5

Found several questions here obviously related to what I want, TikZ outline stroke of a compound shape, How to outline the union of an annulus and a rectangle in TikZ?, TikZ: Drawing an arc from an intersection to an intersection and some others, but still could not figure out how to adapt them for my needs.

I have this:

\documentclass{article}

\usepackage{tikz}
\usetikzlibrary{calc,intersections}

\begin{document}

\begin{tikzpicture}
\clip (-4,-1) rectangle (4,3);
\coordinate (a) at (-4,-3);
\coordinate (va) at (3,7.5);
\shadedraw[name path=higher,opacity=.3] (a) .. controls ($(a)+(va)$) .. ($(a)+(6,0)$);
\coordinate (b) at (4,-5);
\coordinate (vb) at (-3,7.5);
\shadedraw[name path=lower,opacity=.3] ($(b)-(6,0)$) .. controls ($(b)+(vb)$) .. (b);
\path [name intersections={of=higher and lower,by=x}];
\coordinate (xa) at (-1.65,3.45);
\coordinate (xb) at (1,.75);
\draw[thick] (a) .. controls ($(a)+.89*(va)$) and ($(x)+(xa)$) .. (x)
                 .. controls ($(x)+(xb)$) and ($(b)+.6*(vb)$) .. (b);
\end{tikzpicture}

\end{document} 

and the result is

enter image description here

but it took me quite some effort to find, by blind trial-and-error, the six decimals in the code, and, if you look attentively, the picture is still not entirely accurate.

Is there a better way to draw that thick line?

2 Answers 2

9

This can be achieved by use of the spath3 library (this ought to work with the current version on CTAN but if not the latest version is available from github - it's just waiting for me to upload it to CTAN).

After drawing and shading the original paths, it splits then at the point where they intersect. Individual components can then be rendered separately, and also welded together to form a nice joint at the intersection point.

\documentclass{article}
%\url{https://tex.stackexchange.com/q/598243/86}

\usepackage{tikz}
\usetikzlibrary{
  calc,
  intersections,
  spath3
}

\begin{document}

\begin{tikzpicture}
\clip (-4,-1) rectangle (4,3);
\coordinate (a) at (-4,-3);
\coordinate (va) at (3,7.5);
\shadedraw[spath/save=higher,opacity=.3] (a) .. controls ($(a)+(va)$) .. ($(a)+(6,0)$);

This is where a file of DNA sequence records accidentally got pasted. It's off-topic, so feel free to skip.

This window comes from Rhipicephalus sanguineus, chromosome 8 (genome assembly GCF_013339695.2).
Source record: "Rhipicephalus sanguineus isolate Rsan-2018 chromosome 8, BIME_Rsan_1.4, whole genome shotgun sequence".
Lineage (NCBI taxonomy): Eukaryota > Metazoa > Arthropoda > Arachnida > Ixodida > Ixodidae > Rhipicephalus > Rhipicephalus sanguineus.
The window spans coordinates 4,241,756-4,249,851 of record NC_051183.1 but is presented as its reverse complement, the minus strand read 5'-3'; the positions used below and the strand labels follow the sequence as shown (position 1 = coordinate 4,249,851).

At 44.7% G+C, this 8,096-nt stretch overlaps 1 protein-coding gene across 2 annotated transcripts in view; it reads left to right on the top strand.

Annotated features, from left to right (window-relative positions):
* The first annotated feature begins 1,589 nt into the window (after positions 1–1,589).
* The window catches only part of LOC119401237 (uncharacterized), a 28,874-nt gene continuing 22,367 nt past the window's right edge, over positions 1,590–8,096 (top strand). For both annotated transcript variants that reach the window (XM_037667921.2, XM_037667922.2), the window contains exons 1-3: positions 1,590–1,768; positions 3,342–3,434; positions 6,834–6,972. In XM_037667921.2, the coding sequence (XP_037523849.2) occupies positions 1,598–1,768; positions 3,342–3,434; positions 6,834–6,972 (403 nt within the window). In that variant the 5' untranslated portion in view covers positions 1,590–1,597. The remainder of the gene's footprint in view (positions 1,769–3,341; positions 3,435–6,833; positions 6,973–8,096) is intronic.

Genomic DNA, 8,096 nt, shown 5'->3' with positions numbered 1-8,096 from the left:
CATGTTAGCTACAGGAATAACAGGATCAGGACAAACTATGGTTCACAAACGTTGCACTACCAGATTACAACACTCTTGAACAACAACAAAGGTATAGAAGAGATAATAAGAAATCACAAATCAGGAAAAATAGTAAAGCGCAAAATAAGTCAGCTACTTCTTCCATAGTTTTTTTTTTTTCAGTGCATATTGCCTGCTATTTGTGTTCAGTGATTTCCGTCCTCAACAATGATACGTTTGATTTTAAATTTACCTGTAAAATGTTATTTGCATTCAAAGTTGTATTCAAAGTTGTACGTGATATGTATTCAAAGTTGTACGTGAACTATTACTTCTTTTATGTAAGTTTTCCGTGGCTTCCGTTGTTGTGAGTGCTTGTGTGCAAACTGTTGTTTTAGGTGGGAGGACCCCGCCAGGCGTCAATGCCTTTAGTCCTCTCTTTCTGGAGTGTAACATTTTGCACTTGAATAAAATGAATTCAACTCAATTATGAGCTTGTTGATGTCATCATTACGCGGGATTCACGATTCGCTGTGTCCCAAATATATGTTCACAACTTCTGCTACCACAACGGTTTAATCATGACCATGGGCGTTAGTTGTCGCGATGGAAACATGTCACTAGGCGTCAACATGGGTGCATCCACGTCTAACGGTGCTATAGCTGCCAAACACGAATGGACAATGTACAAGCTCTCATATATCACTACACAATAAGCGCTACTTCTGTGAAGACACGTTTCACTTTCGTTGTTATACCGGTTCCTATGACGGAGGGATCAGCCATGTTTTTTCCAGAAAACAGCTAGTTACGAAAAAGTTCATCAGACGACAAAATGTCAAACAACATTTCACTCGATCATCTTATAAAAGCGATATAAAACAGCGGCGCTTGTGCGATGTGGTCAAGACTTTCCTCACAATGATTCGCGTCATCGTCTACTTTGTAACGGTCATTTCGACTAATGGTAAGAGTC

\coordinate (b) at (4,-5);
\coordinate (vb) at (-3,7.5);
\shadedraw[spath/save=lower,opacity=.3] ($(b)-(6,0)$) .. controls ($(b)+(vb)$) .. (b);

\tikzset{
  spath/split at intersections={higher}{lower},
  spath/get components of={higher}\higherPath,
  spath/get components of={lower}\lowerPath,
}

\draw[
  thick,
  spath/use=\getComponentOf\higherPath{1},
  spath/use={\getComponentOf\lowerPath{2},weld},
];

\end{tikzpicture}

\end{document} 

End result:

Outlined shape

Detail of the intersection:

Detail of intersection point

7
  • Great work! I wish I could accept both answers - yours for universality and the other one for minimality... May 23, 2021 at 11:52
  • Version 2.4 (Feb 23 2021) from MiKTeX package repositories works perfectly with the latest system files (pgf 3.1.9a in particular) on Windows 10 May 23, 2021 at 13:16
  • 1
    I've always felt it a strength of the users of this site that although there can only be one accepted answer then the value of other contributions is acknowledged, so I wouldn't worry overmuch about which is marked as "accepted". May 23, 2021 at 16:32
  • 1
    weld is what produces the nice join. When an spath is used then there are a variety of options for how it combines with whatever is already there. Using the weld option makes it into a contiguous path. Without that it would be two separate components. It's the difference between \draw (0,0) -- (1,0) -- (1,1); and \draw (0,0) -- (1,0) (1,0) -- (1,1); May 23, 2021 at 16:34
  • 2
    @AndrewStacey spath3 is really powerful now, impressive.
    – Kpym
    May 24, 2021 at 13:19
7

One simple way of doing this is to clip out the portion below node (x). Store your two curves to be able to use them twice, one for the shading, and one for the line drawing. outline of two curves

\documentclass{article}

\usepackage{tikz}
\usetikzlibrary{calc,intersections}

\begin{document}

    \begin{tikzpicture}
        \clip (-4,-1) rectangle (4,3);
        \coordinate (a) at (-4,-3);
        \coordinate (va) at (3,7.5);
        \coordinate (b) at (4,-5);
        \coordinate (vb) at (-3,7.5);
        
        \def\higherpath{(a) .. controls ($(a)+(va)$) .. ($(a)+(6,0)$)}
        \def\lowerpath{($(b)-(6,0)$) .. controls ($(b)+(vb)$) .. (b)}
                
        \shadedraw[name path=higher,opacity=.3] \higherpath;
        \shadedraw[name path=lower,opacity=.3] \lowerpath;
        
        \path [name intersections={of=higher and lower,by=x}];
                
        \clip (-4,-1) -- (-2,-1) -- (x) -- (2,-1) -- (3,-1) -- (3,3) -| cycle;
        \draw \higherpath \lowerpath;
    \end{tikzpicture}

\end{document}
3
  • 1
    Very smart! Still needs to do something "by hand" but it is a joke compared to what I've been through. May 23, 2021 at 11:47
  • 2
    I am really sorry I had to accept another one, as more systematic and automated. I believe your solution would in one or other form work in 99% of the cases. I wish it would be possible to accept two different answers as useful in different situations. May 23, 2021 at 12:05
  • 3
    Don't worry about that. You have to accept the answer you find the best, and Andrew's one is better, since it provides a really continuous path instead of masking the part you don't want. I'm not that familiar with the spath3 library of his, and sure I'll have to dig in because it's wonderful.
    – SebGlav
    May 23, 2021 at 13:06

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